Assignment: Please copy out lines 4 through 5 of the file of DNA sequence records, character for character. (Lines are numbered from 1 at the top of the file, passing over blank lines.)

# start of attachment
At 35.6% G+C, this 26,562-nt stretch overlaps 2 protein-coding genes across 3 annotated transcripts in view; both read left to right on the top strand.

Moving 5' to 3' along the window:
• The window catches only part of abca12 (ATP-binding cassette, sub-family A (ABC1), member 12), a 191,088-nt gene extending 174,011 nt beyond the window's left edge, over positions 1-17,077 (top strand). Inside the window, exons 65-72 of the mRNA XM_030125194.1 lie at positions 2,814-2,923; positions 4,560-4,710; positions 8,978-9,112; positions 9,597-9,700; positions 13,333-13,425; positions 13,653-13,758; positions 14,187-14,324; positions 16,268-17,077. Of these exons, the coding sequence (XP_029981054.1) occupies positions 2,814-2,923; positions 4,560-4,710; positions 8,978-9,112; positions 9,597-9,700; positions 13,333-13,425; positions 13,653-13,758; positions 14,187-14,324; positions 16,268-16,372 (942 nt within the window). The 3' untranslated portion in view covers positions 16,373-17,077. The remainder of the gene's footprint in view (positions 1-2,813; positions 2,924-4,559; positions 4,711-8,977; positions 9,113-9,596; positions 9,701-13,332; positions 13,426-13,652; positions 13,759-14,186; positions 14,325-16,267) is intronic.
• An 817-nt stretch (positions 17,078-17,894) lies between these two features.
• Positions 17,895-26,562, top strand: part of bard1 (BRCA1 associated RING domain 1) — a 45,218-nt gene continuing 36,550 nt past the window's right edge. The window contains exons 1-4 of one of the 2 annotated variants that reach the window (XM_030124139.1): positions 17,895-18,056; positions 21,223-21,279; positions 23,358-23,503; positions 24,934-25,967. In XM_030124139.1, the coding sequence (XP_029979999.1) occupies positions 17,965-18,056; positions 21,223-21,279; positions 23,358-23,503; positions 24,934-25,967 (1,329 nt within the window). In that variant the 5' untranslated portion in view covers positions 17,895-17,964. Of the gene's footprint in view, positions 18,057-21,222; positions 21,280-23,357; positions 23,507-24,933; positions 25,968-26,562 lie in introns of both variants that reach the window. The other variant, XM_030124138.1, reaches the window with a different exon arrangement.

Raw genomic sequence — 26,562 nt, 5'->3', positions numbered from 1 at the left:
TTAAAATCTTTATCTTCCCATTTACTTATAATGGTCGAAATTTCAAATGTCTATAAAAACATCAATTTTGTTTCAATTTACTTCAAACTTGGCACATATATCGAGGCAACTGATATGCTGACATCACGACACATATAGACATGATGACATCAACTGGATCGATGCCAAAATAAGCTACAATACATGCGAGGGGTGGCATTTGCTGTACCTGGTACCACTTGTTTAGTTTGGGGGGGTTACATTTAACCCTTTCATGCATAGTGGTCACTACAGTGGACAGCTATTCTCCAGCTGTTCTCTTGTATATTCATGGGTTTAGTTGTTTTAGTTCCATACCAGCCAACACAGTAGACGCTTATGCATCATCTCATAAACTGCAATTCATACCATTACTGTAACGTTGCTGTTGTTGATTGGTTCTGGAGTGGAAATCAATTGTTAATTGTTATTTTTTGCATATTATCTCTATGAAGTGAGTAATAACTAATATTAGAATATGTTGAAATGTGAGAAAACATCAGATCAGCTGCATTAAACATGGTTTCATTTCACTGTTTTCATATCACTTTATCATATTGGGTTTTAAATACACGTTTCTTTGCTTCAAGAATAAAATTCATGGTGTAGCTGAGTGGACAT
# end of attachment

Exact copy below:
• An 817-nt stretch (positions 17,078-17,894) lies between these two features.
• Positions 17,895-26,562, top strand: part of bard1 (BRCA1 associated RING domain 1) — a 45,218-nt gene continuing 36,550 nt past the window's right edge. The window contains exons 1-4 of one of the 2 annotated variants that reach the window (XM_030124139.1): positions 17,895-18,056; positions 21,223-21,279; positions 23,358-23,503; positions 24,934-25,967. In XM_030124139.1, the coding sequence (XP_029979999.1) occupies positions 17,965-18,056; positions 21,223-21,279; positions 23,358-23,503; positions 24,934-25,967 (1,329 nt within the window). In that variant the 5' untranslated portion in view covers positions 17,895-17,964. Of the gene's footprint in view, positions 18,057-21,222; positions 21,280-23,357; positions 23,507-24,933; positions 25,968-26,562 lie in introns of both variants that reach the window. The other variant, XM_030124138.1, reaches the window with a different exon arrangement.